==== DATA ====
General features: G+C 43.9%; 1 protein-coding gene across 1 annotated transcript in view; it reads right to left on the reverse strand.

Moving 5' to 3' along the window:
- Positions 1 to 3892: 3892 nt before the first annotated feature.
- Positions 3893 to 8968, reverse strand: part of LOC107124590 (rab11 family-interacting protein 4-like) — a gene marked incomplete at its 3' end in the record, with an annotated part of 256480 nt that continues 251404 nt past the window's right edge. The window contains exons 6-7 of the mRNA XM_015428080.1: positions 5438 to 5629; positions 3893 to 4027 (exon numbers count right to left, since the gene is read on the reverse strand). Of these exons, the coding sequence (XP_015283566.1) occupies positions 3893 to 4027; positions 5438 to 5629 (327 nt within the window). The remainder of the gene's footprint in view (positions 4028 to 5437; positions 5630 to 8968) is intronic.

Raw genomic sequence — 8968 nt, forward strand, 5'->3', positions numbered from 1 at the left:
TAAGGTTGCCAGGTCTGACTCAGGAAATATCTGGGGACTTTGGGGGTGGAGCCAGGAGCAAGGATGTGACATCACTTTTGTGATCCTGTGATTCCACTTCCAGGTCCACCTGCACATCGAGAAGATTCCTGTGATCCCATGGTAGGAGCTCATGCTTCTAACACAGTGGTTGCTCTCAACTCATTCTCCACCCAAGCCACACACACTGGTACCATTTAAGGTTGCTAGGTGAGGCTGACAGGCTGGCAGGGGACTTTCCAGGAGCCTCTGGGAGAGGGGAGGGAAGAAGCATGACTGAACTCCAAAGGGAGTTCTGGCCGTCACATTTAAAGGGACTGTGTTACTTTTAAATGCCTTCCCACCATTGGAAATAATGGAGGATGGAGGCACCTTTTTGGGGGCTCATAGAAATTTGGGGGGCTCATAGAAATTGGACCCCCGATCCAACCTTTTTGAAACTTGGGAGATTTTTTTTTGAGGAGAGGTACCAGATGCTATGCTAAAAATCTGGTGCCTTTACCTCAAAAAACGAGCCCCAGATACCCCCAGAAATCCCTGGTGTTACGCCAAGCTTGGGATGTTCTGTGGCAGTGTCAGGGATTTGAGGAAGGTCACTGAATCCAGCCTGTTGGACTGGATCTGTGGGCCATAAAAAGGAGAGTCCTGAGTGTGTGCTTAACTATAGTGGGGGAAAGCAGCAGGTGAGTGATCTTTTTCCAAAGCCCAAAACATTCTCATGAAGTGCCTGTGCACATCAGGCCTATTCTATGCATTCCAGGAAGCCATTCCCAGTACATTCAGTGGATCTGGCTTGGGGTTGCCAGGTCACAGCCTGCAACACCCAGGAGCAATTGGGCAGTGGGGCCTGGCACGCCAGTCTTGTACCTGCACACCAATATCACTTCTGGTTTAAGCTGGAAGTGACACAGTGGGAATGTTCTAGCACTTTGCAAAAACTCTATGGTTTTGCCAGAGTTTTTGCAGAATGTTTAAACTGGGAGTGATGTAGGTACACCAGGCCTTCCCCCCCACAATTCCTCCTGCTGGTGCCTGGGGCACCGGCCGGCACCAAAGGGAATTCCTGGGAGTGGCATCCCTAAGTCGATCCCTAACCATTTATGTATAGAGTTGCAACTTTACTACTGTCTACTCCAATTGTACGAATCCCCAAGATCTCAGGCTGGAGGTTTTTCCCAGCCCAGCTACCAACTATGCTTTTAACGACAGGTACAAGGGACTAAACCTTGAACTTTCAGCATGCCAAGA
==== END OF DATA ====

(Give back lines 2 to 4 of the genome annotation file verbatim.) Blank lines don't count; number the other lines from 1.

Moving 5' to 3' along the window:
- Positions 1 to 3892: 3892 nt before the first annotated feature.
- Positions 3893 to 8968, reverse strand: part of LOC107124590 (rab11 family-interacting protein 4-like) — a gene marked incomplete at its 3' end in the record, with an annotated part of 256480 nt that continues 251404 nt past the window's right edge. The window contains exons 6-7 of the mRNA XM_015428080.1: positions 5438 to 5629; positions 3893 to 4027 (exon numbers count right to left, since the gene is read on the reverse strand). Of these exons, the coding sequence (XP_015283566.1) occupies positions 3893 to 4027; positions 5438 to 5629 (327 nt within the window). The remainder of the gene's footprint in view (positions 4028 to 5437; positions 5630 to 8968) is intronic.